Systematic review of internet patient information on colorectal cancer surgery

M. Wasserman, N. N. Baxter, B. Rosen, M. Burnstein, A. L. Halverson

Research output: Contribution to journalReview articlepeer-review

64 Scopus citations


Patients diagnosed with colorectal cancer often seek information on the Internet to help them make treatment decisions. OBJECTIVE: The aim of this study is to evaluate the quality of Web-based patient information regarding surgery for colorectal cancer. DESIGN: This study is a cross-sectional survey of patientdirected Web sites. SETTINGS: The search engine Google (Mountain View, CA) and the search terms "colorectal cancer surgery," "colon cancer surgery," and "rectal cancer surgery" were used to identify Web sites. MAIN OUTCOME MEASURES: To assess quality, we used the DISCERN instrument, a validated questionnaire developed to analyze written consumer health information on treatment options to aid consumers in evaluating the quality of health-related information on treatment choices for a specific health problem. An additional colorectal cancer-specific questionnaire was used to evaluate Web site content for colorectal cancer surgical treatment. Two independent assessors reviewed each Web site. RESULTS: Searches revealed a total of 91 distinct Web sites, of which 37 met inclusion criteria. Web site affiliation was as follows: 32% open-access general information, 24% hospital/health care organization, and 19% professional medical society. Twelve (32.4%) Web sites had clear aims, 10 (27.0%) had identifiable references to their sources of information, and 9 (24.3%) noted the date of published information. Ten sites (27.0%) provided some description of the surgical procedure, 8 (21.6%) discussed either the risks or the benefits of surgery, and 4 (10.8%) addressed qualityof- life issues. Nineteen (51.4%) Web sites discussed postoperative complications, and 7 (18.9%) discussed stoma-related maintenance/care. LIMITATIONS: The small sample size and interrater reliability bias are limitations of this study. CONCLUSIONS: The quality of online patient information regarding colorectal cancer treatment is highly variable, often incomplete, and does not adequately convey the information necessary for patients to make well-informed medical decisions regarding treatment for colorectal cancer. An opportunity exists for professional medical societies to create more comprehensive online patient information materials that may serve as a resource to physicians and their patients (see Video, Supplemental Digital Content 1,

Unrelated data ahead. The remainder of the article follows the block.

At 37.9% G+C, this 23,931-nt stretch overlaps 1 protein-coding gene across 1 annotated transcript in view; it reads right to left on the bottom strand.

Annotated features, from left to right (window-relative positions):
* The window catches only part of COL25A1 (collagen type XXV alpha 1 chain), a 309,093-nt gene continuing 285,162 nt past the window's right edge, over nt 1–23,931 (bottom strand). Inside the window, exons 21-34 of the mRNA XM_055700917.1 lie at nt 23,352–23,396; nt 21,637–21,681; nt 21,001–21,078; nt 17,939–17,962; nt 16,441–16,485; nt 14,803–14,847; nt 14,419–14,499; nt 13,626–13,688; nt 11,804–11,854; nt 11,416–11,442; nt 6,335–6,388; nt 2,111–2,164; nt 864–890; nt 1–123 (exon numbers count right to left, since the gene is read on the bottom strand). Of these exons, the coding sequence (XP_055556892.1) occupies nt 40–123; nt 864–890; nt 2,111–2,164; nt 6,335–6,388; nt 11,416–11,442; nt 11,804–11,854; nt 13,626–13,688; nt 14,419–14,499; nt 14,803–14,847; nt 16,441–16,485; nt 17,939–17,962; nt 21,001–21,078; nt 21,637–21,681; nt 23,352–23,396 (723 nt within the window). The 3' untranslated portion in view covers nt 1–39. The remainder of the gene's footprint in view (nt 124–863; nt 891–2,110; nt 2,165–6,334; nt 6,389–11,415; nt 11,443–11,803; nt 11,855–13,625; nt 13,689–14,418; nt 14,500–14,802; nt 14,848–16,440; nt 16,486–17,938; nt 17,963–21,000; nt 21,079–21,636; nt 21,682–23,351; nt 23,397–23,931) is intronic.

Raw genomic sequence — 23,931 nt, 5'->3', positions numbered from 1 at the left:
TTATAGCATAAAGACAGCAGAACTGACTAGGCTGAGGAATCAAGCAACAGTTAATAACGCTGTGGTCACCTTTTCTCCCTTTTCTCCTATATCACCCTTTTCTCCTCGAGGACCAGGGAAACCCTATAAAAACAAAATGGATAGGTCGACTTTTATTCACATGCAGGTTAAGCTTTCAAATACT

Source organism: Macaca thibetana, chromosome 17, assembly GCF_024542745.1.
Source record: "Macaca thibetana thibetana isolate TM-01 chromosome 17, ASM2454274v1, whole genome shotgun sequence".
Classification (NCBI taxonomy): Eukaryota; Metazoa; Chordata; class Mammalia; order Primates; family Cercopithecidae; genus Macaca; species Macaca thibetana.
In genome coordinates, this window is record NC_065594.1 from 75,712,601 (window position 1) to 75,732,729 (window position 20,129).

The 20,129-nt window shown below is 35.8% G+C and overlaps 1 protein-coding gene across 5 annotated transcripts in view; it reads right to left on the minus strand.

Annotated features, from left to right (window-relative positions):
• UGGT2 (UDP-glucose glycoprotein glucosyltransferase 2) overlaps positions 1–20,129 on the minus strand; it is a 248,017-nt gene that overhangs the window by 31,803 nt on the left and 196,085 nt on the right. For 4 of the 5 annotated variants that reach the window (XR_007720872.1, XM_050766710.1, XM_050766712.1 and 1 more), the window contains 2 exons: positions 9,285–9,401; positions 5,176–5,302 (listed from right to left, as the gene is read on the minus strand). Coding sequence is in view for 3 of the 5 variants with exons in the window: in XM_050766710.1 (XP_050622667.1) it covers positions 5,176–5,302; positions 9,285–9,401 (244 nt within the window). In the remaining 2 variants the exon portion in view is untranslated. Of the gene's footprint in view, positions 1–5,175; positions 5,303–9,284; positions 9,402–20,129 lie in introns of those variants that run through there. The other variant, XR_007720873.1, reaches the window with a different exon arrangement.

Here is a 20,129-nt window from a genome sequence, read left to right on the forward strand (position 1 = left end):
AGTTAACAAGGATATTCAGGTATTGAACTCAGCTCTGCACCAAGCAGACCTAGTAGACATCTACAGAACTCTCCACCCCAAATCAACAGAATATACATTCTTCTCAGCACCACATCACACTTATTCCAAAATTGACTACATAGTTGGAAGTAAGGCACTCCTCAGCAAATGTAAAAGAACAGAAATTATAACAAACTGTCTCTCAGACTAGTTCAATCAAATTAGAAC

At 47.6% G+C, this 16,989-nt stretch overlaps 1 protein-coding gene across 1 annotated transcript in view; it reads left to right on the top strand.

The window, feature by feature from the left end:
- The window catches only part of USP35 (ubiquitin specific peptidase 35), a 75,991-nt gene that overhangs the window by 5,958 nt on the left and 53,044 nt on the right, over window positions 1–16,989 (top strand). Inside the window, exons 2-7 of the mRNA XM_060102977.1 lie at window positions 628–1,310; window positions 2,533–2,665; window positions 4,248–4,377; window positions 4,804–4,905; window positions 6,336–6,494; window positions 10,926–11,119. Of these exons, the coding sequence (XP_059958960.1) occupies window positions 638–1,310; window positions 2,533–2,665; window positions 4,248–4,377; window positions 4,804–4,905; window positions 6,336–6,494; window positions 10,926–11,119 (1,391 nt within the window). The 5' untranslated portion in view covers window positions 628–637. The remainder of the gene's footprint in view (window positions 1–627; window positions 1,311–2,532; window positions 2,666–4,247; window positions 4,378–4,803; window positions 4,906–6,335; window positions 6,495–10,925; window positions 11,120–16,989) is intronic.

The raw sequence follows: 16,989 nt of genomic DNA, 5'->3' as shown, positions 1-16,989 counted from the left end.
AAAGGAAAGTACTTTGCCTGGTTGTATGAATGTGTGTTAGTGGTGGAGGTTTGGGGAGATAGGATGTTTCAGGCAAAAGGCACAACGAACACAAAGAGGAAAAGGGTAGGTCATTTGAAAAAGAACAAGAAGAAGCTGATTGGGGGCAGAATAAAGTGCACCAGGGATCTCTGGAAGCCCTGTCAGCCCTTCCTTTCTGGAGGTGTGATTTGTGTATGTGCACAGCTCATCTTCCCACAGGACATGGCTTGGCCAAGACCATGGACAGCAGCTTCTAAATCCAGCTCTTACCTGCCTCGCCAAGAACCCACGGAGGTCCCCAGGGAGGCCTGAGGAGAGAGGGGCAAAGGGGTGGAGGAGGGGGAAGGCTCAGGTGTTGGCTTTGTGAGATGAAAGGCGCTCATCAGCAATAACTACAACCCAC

Original languageEnglish (US)
Pages (from-to)64-69
Number of pages6
JournalDiseases of the colon and rectum
Issue number1
StatePublished - Jan 2014


  • Colorectal cancer
  • Patient education
  • Surgery


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